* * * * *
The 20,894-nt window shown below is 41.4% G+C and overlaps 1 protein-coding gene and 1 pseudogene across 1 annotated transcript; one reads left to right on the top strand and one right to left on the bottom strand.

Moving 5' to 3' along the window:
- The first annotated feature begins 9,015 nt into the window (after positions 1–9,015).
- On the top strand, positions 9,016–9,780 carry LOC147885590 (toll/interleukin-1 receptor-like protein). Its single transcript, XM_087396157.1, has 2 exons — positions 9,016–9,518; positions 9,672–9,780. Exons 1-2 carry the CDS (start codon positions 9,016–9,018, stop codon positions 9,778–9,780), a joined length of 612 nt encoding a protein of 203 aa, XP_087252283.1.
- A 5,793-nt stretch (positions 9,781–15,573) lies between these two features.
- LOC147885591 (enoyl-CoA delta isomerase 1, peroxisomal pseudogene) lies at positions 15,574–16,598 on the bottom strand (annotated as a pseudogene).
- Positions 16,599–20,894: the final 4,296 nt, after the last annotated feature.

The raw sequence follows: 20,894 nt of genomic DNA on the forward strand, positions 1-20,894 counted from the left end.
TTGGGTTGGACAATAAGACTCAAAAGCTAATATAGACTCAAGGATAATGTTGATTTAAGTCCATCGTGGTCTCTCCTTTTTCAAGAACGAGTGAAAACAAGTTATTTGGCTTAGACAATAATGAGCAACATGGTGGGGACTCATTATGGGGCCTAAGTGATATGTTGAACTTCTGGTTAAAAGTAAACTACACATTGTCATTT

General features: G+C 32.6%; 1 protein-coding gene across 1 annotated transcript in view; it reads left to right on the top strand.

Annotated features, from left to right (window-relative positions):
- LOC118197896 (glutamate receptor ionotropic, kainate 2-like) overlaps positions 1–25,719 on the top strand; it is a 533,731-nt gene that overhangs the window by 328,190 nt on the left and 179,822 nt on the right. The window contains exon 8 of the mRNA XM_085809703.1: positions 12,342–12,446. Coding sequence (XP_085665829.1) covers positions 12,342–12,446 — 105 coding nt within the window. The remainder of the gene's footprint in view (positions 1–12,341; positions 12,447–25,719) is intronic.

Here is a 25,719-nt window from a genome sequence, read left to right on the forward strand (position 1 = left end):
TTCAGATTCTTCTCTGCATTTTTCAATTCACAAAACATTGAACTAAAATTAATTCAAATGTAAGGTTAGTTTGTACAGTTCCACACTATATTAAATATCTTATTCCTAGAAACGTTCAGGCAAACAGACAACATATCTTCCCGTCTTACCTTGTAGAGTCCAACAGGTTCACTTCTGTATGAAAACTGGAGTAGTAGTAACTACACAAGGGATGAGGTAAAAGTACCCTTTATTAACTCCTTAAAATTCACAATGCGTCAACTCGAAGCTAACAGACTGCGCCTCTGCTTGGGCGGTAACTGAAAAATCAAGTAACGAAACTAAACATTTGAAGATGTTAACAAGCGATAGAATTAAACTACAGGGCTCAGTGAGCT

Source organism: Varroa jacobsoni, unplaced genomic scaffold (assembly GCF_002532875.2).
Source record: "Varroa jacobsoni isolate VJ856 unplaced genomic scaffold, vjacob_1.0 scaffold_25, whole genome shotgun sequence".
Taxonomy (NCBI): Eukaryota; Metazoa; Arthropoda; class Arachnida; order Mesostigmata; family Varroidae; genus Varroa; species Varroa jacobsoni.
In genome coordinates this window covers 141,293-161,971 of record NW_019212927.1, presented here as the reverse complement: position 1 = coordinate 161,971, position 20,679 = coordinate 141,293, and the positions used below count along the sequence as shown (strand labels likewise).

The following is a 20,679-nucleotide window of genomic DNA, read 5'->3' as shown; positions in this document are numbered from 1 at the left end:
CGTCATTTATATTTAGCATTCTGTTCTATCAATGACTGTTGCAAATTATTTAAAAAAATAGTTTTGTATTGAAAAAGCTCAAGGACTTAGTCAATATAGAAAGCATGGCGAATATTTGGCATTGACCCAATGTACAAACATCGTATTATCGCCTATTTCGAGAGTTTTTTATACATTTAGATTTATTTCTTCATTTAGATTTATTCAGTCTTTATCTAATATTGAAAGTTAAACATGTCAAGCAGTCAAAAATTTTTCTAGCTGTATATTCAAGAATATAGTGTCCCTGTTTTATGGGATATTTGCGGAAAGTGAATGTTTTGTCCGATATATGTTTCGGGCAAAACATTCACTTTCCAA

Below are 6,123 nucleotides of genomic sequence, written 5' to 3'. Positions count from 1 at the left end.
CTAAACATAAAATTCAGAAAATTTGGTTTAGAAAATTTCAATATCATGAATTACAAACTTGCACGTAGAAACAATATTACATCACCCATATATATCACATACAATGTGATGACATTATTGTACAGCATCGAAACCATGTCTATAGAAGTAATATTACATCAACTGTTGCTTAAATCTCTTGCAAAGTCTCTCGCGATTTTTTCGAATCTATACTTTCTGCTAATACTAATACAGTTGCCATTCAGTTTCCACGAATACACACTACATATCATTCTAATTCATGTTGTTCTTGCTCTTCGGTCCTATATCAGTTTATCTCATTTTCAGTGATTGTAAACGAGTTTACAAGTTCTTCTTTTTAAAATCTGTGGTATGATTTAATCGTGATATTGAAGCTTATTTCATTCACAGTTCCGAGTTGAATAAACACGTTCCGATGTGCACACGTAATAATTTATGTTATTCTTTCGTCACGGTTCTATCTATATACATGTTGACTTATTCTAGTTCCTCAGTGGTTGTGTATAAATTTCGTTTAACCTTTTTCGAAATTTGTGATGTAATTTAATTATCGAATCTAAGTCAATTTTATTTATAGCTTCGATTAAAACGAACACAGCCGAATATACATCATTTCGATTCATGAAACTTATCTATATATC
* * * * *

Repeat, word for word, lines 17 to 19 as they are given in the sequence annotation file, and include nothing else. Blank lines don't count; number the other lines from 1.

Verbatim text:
Taxonomy (NCBI): Eukaryota; Metazoa; Arthropoda; class Arachnida; order Mesostigmata; family Varroidae; genus Varroa; species Varroa jacobsoni.
In genome coordinates this window covers 141,293-161,971 of record NW_019212927.1, presented here as the reverse complement: position 1 = coordinate 161,971, position 20,679 = coordinate 141,293, and the positions used below count along the sequence as shown (strand labels likewise).

The following is a 20,679-nucleotide window of genomic DNA, read 5'->3' as shown; positions in this document are numbered from 1 at the left end: